Vascularized lymph node transplant involves the transfer of vascularized lymph nodes from a donor site to a site either proximally or distally on the affected extremity. Lymph node donor sites include the supraclavicular region (SC), the submental region, the superficial groin, the lateral thoracic/axillary region, and various intraabdominal sites, such as the omentum. Each of these donor sites has its own benefits and risks, which have been widely reported[3,4]. To date, there has not been any conclusive evidence about which donor site is optimal, and much of the decision-making involves surgeon and patient preference, as well as donor site availability and clinical assessment of the lymphedematous limb[5-7]. While the exact mechanism of action of VLNT remains to be elucidated, there have been several proposed theories regarding the physiology behind how these transplanted lymph nodes function to improve lymphedema by promoting local lymphangiogenesis and acting to create spontaneous lympholymphatic anastomoses at the affected site, by acting like a “pump” through the removal and redirection of excess lymphatic fluid to the venous system, or (more likely) a combination of the two[8-10].

    The aim of this paper is to describe our technique for the harvest of vascularized lymph nodes from the supraclavicular area, which is our preferred donor lymph node harvest site. As our senior author has previously published[11], the successful harvest of supraclavicular lymph nodes requires a thorough understanding of the local anatomy and the critical structures near the operative field, including the carotid artery, the internal jugular vein, and the phrenic nerve. We will also briefly discuss our experience and results from the use of this donor site.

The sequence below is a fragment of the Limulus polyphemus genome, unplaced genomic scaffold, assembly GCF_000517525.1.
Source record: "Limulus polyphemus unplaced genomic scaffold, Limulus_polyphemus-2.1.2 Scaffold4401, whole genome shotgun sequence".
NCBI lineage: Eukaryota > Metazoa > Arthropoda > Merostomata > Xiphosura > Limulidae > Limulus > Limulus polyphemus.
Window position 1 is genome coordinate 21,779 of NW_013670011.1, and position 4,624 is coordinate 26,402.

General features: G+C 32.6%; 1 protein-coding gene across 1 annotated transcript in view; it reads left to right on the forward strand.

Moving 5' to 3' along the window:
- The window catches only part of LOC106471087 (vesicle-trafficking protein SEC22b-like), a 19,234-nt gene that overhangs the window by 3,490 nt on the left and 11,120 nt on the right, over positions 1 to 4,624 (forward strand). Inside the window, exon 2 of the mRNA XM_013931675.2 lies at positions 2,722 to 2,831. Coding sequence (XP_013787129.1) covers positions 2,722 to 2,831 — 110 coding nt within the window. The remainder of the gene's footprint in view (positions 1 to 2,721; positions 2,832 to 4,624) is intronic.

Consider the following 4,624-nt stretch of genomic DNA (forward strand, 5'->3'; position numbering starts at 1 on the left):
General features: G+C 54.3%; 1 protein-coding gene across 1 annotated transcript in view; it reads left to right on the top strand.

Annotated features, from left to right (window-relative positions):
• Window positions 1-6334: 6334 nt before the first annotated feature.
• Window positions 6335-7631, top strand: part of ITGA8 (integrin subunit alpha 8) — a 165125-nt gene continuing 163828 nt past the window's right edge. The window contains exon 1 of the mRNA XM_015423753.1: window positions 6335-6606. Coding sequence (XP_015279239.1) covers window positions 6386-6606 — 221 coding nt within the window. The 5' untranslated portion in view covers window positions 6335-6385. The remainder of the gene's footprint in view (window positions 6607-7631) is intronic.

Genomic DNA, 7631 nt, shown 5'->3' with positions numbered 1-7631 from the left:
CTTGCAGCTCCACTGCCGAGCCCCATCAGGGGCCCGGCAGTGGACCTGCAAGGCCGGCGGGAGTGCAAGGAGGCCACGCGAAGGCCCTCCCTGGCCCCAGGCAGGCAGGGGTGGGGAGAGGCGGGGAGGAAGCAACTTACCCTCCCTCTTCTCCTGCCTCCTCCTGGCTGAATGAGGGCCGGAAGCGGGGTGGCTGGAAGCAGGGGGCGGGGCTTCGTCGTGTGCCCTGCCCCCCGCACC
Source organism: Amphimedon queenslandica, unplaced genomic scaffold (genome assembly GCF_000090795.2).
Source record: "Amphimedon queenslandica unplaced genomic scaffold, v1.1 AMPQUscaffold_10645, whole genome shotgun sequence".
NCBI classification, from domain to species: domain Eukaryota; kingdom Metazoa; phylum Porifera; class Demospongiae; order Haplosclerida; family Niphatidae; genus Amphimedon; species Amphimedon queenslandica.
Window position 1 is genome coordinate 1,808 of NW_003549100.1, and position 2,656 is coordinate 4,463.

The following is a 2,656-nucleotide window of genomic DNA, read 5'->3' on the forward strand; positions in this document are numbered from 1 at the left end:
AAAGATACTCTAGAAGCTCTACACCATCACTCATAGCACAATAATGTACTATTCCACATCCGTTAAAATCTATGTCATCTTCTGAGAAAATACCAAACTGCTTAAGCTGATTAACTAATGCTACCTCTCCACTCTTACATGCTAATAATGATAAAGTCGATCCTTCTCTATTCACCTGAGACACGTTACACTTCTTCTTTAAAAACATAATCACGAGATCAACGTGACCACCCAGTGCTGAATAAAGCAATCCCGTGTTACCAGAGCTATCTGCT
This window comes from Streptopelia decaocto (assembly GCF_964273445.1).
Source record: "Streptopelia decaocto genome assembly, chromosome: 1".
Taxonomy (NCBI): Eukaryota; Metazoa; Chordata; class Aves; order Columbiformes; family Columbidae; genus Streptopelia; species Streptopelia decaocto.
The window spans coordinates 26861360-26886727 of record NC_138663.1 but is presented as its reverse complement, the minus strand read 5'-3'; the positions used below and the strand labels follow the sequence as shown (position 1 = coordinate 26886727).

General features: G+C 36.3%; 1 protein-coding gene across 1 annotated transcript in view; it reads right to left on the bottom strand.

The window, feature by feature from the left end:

ANATOMY

    The supraclavicular lymph nodes are reliably located within an anatomic triangle whose borders are comprised of the dorsal edge of the sternocleidomastoid muscle (SCM) medially, the external jugular vein (EJV) laterally and the medial part of the clavicle inferiorly. The SC lymph nodes can be harvested with or without a skin paddle, depending on soft tissue needs at the recipient site. When harvested with a skin paddle, the blood supply comes from the supraclavicular artery, which arises from the transverse cervical artery (TCA). Venous drainage is through accompanying veins, which drain either into the transverse cervical vein (TCV) or the external jugular vein. Without a skin paddle, the blood supply to the flap can be more variable. Several cadaveric studies have examined the anatomy of the SC lymph node flap in more detail. The average pedicle length of the transverse cervical artery is between 3-5 cm, with an arterial caliber of between 1.5-3 mm, depending on the site of harvest[12,13]. Additionally, Gerety et al. examined ten cadaveric specimens and found 1-8 lymph nodes within the flap (2.6 +/- 1.6 grossly and 3.0 +/- 2.2 microscopically)[13].

    TECHNIQUE

    The supraclavicular lymph nodes are harvested with the patient in a supine position and the head tilted approximately 45 degrees away from the side of the harvest. This positioning can often allow for simultaneous harvest of the SC lymph nodes and preparation of the recipient site. Preoperatively, the anatomical landmarks of the EJV, the SCM, and the clavicle are marked. If the lymph nodes are to be harvested without a skin paddle, a 5-7 cm longitudinal incision is designed in the patient’s native skin crease, approximately 2 cm above the superior border of the clavicle within the aforementioned triangle [Figure 1]. If a skin paddle is to be harvested, the same positioning applies; care should be taken to Doppler and mark the perforator to the skin paddle, and then design an ellipse with this point in the center.